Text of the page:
Student Heesoo Park: Teaching and Learning Peace

Heesoo Park taught English for 10 years to Korean undergraduate and graduate students. Embracing the safety of her SIT classrooms, she transferred it to a teaching practice in Thailand for her internship. As exceptionally good teachers do, she discovered parts of herself in the process of teaching, parts that exist in all of us and ones that need expression. She sees the world differently now.

It was a huge shock to teach on the Thai-Burma border, because I had never been involved in teaching situations that were politically and economically vulnerable. Mae La Refugee Camp looked peaceful, but had some tensions I did not want to feel. However, when I taught the students, talked in collaboration with other teachers, and started to feel involved in communities like World Education/Consortium and the Teacher Preparation Center in Mae La, I thought something had been missing in my life. I tried to deny it, but could not ignore the real world spread out right in front of me. As a matter of fact, I had turned a blind eye to a world full of conflicts and wrongdoings. It was painful when I had to admit I had lived with tunnel vision. Reading weekly border news, seeing dedicated office staff educating migrants and refugees, and meeting people who were committed to making the world peaceful were all rushing to me and shaking up my life. If I had taught in an ordinary educational institution in the USA during the internship, I could not have known that there was this different world I had to help and listen to.

Most of my students in the internship were Karen people who had escaped from Karen State in Burma to avoid Burmese government’s persecution. They were highly motivated to study English to be a good person for Karen State. They frequently talked about their independence and freedom from Burma. When they recalled how they had been persecuted in Burma, they expressed their fierce anger against the Burmese government. Their parents, relatives, and neighbors were exploited, tortured, and killed. I could not even breathe when I listened to their stories. In a writing activity, some of my students wrote that their dreams in five or ten years were to be a good Karen leader after going back to the homeland.

I wanted to inspire them and prepared a song for the class. I regularly used songs in the class. I especially chose one song to inspire them to help their family, friends, and homeland in the end. It was ‘Bridge over Troubled Water’ by Simon & Garfunkel. The students listened to the song first, read the lyrics out loud, and sang along with each other. When they read the lyrics out loud, substituting some words for their family members, or friends, they became serious and determined. One of the students wrote in his dialogue journal that his dream was to be a good leader for his homeland in five years, and a teacher in ten years, and he read the lyric out loud by changing some words of the lyrics as follows:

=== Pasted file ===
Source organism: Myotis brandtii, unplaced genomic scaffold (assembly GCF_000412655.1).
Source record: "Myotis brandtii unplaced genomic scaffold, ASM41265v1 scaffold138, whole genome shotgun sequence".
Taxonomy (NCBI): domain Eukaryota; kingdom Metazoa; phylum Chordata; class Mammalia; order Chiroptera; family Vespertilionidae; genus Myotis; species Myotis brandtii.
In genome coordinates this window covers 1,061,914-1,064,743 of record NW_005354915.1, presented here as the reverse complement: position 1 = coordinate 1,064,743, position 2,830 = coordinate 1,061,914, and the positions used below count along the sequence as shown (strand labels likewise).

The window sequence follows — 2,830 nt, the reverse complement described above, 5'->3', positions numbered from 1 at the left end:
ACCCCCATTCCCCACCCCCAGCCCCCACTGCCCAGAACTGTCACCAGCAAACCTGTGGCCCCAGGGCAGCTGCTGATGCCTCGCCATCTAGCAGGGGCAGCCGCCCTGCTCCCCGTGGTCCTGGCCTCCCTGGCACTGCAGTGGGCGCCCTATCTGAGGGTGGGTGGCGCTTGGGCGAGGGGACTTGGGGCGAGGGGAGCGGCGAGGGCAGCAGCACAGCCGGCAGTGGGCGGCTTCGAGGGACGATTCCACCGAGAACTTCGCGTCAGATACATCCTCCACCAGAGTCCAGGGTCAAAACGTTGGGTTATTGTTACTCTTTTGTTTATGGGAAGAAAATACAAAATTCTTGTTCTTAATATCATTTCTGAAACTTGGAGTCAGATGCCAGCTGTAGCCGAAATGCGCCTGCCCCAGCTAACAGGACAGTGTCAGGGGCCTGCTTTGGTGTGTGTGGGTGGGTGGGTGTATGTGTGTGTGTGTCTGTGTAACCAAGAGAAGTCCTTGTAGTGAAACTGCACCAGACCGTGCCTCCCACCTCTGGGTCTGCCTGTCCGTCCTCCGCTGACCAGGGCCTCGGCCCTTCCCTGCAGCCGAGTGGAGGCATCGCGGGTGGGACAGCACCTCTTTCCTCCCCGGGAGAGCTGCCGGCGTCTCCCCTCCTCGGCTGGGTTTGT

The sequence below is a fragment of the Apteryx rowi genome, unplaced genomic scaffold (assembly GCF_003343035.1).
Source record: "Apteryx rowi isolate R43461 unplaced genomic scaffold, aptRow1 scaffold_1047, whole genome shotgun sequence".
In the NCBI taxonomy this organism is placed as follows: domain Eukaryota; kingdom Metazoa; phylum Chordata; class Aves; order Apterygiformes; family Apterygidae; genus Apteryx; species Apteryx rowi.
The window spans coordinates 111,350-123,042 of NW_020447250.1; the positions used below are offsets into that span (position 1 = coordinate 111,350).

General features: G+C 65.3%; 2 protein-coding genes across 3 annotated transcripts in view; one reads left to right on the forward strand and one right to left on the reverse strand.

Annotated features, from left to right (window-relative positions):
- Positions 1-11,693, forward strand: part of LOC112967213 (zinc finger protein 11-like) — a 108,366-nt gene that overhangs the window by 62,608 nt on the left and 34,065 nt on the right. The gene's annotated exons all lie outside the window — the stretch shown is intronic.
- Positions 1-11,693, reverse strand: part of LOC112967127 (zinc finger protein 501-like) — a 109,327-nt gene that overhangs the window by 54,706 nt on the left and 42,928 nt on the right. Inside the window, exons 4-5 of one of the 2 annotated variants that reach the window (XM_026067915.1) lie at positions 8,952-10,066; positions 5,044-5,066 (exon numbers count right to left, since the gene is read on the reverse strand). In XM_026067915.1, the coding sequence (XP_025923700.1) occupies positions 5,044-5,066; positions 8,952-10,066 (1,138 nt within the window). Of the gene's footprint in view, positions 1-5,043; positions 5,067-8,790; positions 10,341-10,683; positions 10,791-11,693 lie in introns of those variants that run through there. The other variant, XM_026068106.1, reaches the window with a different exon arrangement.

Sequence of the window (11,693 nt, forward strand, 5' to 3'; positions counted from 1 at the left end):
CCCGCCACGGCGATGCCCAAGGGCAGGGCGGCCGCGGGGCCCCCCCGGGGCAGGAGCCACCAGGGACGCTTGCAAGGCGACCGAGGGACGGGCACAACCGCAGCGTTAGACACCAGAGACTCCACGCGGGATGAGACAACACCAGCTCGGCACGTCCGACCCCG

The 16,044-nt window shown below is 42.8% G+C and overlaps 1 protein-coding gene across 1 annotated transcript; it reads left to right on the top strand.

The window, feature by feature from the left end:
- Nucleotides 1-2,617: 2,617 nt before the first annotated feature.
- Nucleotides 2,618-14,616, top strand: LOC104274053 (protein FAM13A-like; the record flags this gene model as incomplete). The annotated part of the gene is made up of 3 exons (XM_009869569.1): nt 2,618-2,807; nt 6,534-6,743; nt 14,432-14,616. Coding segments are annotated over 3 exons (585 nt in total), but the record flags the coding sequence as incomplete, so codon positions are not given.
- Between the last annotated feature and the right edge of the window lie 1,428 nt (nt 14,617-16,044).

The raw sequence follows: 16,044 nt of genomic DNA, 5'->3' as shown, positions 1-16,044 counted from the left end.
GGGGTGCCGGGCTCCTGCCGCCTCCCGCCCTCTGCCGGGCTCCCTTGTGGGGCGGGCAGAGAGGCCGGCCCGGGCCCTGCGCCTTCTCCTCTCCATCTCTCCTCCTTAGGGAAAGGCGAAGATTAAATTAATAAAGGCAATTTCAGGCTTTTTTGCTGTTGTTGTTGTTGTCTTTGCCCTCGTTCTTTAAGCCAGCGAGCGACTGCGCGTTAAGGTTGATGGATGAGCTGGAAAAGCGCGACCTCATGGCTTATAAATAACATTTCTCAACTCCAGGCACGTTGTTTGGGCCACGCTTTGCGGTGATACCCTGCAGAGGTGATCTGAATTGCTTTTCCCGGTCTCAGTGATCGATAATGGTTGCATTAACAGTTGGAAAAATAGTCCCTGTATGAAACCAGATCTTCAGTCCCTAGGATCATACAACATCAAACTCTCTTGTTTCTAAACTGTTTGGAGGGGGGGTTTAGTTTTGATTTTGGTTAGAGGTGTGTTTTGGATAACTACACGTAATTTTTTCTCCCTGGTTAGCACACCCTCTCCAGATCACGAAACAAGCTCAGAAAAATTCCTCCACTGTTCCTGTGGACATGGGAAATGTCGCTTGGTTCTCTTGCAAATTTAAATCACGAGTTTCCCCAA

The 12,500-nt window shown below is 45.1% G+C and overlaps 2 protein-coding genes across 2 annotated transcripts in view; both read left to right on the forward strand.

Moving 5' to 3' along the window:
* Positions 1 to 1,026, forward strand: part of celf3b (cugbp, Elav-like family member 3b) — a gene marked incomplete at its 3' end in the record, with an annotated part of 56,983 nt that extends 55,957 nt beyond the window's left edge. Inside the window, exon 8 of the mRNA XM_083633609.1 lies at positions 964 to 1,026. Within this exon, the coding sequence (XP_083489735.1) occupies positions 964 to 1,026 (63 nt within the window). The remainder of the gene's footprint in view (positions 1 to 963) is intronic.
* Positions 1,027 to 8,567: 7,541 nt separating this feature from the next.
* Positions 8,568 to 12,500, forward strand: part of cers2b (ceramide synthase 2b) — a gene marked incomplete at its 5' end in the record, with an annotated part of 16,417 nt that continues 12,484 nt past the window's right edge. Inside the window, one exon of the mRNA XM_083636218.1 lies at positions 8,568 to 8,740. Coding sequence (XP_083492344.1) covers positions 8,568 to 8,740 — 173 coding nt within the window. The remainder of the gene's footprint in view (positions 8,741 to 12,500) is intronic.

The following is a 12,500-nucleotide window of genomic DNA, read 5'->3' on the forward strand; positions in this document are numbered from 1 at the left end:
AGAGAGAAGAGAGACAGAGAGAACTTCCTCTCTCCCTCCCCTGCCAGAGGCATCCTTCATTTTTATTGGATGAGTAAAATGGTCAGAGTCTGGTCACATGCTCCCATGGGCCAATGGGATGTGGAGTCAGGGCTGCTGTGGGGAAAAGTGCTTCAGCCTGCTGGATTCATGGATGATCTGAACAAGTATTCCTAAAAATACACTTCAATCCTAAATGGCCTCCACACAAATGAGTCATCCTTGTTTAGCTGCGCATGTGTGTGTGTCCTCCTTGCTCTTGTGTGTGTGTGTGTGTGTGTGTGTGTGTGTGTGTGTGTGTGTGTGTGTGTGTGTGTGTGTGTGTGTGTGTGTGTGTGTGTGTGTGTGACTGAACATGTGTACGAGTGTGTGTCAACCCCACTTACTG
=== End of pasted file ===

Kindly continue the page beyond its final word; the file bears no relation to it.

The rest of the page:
When Karen people are down and out, when Karen people are on the street,
When evening falls so hard, I will comfort Karen people. I’ll take your part.
Oh, when darkness comes, and pain is all around,
Like a bridge over troubled water, I will lay me down.
Like a bridge over troubled water, I will lay me down.

At present, I am not sure how this internship experience will change my life. However, it is a surprising change to me that I am now listening to the world and thinking of what I can do for it. I have come to the realization that a small step of my teaching can contribute to world peace and justice. This internship will be a starting point to know more about the world and to find out what I can do for the world.

I discovered that everything I had learned at SIT was connected and relevant to experiential teaching and learning, making its students realize that they could do something for world peace, even though it might be a very small contribution. It will have had a tremendous impact on my teaching and learning, and my life in the end. Under the umbrella of this strong impact, I am going to start to think about every concept of my teaching and learning from now on. I feel really grateful to SIT and World Education/Consortium for giving me this huge opportunity to broaden my horizons for my professional life.

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4 Responses to “Student Heesoo Park: Teaching and Learning Peace”

  1. Minhee Kang Says:

    What a thoughtful reflection! I had tears rolling down my cheeks. Tears of inspiration, tears of hope, and tears of admiration. Thank you for reminding me that teaching can be one of the most realistic ways toward social justice. You showed that a caring, competent teacher can empower students who experienced such hardships or even traumas. Thank you, Heesoo, and best wishes!

  2. Heesoo Park Says:

    Thank you for your wholehearted message! My spirit toward social justice has been growing. SIT and my internship experiences have taught me how to move on to the world with the spirit. Now, it’s time to take action!

  3. Lara Says:

    Heesoo thank you for sharing this. I see that if we listen to students, we can learn how to best give. I hope you can share this message with many people again and again.

  4. Heesoo Park Says:

    Thank you for your warm message! Now I’m back in Korea. Yes! As you say, I’ve shared my teaching and learning experience in the camp with my family, friends, and many other people. I will keep spreading what I’ve experienced in Thailand especially to young people who may not know or not have enough time to listen to what’s going on in the world. Your message really makes me rethink what I should do. Thanks a lot!

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